For simple cases, it may be possible for the acquirer to obtain informal clearance through ‘pre-assessment’ of the transaction, which is a ‘fast track’ process. Under this process, the ACCC may be able to informally clear the transaction without conducting public market inquiries or by only conducting limited, targeted inquiries. According to the ACCC’s Merger Process Guidelines, pre-assessment takes between two to four weeks of notification by the acquirer. However, in our experience, the process is likely to take between two to six weeks (in one of our recent cases, it has taken 14 weeks and could take longer).
For acquisitions that require public market inquiries, the transaction and the ACCC’s review will have to be announced. The ACCC will conduct two to five weeks of market inquiries where it will actively canvass information from competitors, suppliers and customers of the parties, as well as other interested persons. Usually within six to 12 weeks of announcement, the ACCC will either decide not to oppose the proposed acquisition, or will make public a statement of issues (SOI) outlining the issues it has identified.
If an SOI is published, the ACCC will conduct another round of market inquiries. In such cases, the clearance process may take an additional six to 12 weeks or longer.
The ACCC may extend its indicative timelines for considering an acquisition if it identifies potential issues, experiences delays in obtaining information, or the acquirer negotiates remedies.
In our experience, if the acquirer is required to offer a remedy (which will be in the form of a court-enforceable undertaking) before the ACCC is willing to clear the transaction, it could extend the review timeline for about six months or longer.
As of 6 November 2017, the ACCC became the first-instance decision-maker for all merger authorisation applications. The ACCC may authorise acquisitions of shares or assets where it is satisfied that the transaction will not have the effect and will not be likely (in the future) to have an effect of substantially lessening competition in Australia, or would be likely to result in a net public benefit.
The merger authorisation process is subject to a 90-day statutory clock, which may be extended with consent. If authorisation is granted, it will confer immunity from suit for the merger provided the merger is completed within 12 months of the decision to formally authorise it. Parties have a right to apply to the Australian Competition Tribunal (Tribunal) for limited merits review of the ACCC’s decision and a right to apply to the Federal Court of Australia for judicial review of the ACCC’s decision.
Between 2007 and 6 November 2017, the ACCC was not the first-instance decision maker for formal merger authorisations - the Tribunal had the power to formally authorise a merger that would provide a net public benefit (and the ACCC’s role in this process was amicus curiae to the Tribunal).
The Tribunal’s formal merger authorisation process between 2007 and 6 November 2017 was used very infrequently. Acquirers applied to the Tribunal for authorisation of transactions that have been objected to by the ACCC.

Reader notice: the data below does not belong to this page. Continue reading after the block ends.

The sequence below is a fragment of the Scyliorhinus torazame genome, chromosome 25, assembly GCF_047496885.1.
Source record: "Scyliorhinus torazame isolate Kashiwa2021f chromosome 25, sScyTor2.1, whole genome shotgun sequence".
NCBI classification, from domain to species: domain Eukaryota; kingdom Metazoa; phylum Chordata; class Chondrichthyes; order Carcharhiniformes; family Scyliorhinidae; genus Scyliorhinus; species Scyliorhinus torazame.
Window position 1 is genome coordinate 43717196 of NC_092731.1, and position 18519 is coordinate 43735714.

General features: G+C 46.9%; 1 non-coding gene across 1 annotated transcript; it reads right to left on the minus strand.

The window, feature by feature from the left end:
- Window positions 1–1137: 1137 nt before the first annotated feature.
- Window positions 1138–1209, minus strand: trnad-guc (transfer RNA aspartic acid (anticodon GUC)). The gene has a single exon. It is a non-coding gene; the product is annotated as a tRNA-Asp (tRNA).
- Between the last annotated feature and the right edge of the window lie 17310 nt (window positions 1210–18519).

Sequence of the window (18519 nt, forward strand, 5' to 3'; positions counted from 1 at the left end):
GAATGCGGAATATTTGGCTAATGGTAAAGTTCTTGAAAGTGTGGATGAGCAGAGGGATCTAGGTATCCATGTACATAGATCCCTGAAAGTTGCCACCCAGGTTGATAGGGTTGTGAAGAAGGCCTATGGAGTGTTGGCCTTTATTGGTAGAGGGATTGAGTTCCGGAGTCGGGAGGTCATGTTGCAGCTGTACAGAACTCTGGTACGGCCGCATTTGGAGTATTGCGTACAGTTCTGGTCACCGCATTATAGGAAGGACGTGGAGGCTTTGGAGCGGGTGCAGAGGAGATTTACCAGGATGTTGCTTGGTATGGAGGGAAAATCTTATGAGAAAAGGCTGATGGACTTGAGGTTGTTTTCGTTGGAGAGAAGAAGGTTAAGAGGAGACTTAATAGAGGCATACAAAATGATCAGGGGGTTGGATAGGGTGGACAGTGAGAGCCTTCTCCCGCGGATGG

In June 2014, the Tribunal authorised AGL’s acquisition of Macquarie Generation.
In July 2016, Sea Swift received authorisation from the Tribunal for its acquisition of certain Toll Marine assets after the ACCC opposed the deal under an informal merger clearance application.
On 13 March 2017, Tabcorp withdrew its application for informal clearance by the ACCC and applied to the Tribunal for authorisation of its proposal to merge with Tatts, after the ACCC published an SOI in relation to the transaction. In June 2017, the Tribunal granted merger authorisation for Tabcorp to acquire Tatts, a decision the ACCC sought to review before the Federal Court. In September 2017, the Federal Court upheld the application for review, setting aside the original decision of the Tribunal to grant authorisation and remitting the matter back to the Tribunal for reconsideration. In November 2017, the Tribunal granted merger authorisation for Tabcorp to acquire Tatts.
If the company obtains approval, does it mean the authority has confirmed the terms in the documents will be considered compliant with competition law?
No. The comfort from an informal clearance or statutory protection from a formal clearance or authorisation is only afforded for the acquisition and not any ancillary restraints included in any agreements between the parties.
Failure to file
What are the consequences for failure to file, delay in filing and incomplete filing? Have there been any recent cases?
As the merger control regime in voluntary, there is no penalty for not filing.
The risks of not filing arise from the ACCC’s ability to bring proceedings to seek a range of orders from the Federal Court if parties implement a transaction that is found to have the effect or likely effect of substantially lessening competition in a market.
These orders are as follows:
- If the ACCC considers that an acquisition will substantially lessen competition in a market in Australia, it can, prior to closing, seek an injunction from the Federal Court to prevent the transaction from closing.
- If the merger parties proceed to close a transaction (which is subsequently found to contravene the mergers test), the ACCC can seek from the Federal Court:
- an order to divest the shares or assets acquired;
- a declaration that an acquisition is void;
- a court-enforceable undertaking from the parties to dispose of other shares or assets owned by the parties; or
- pecuniary penalties against the corporation and its officers.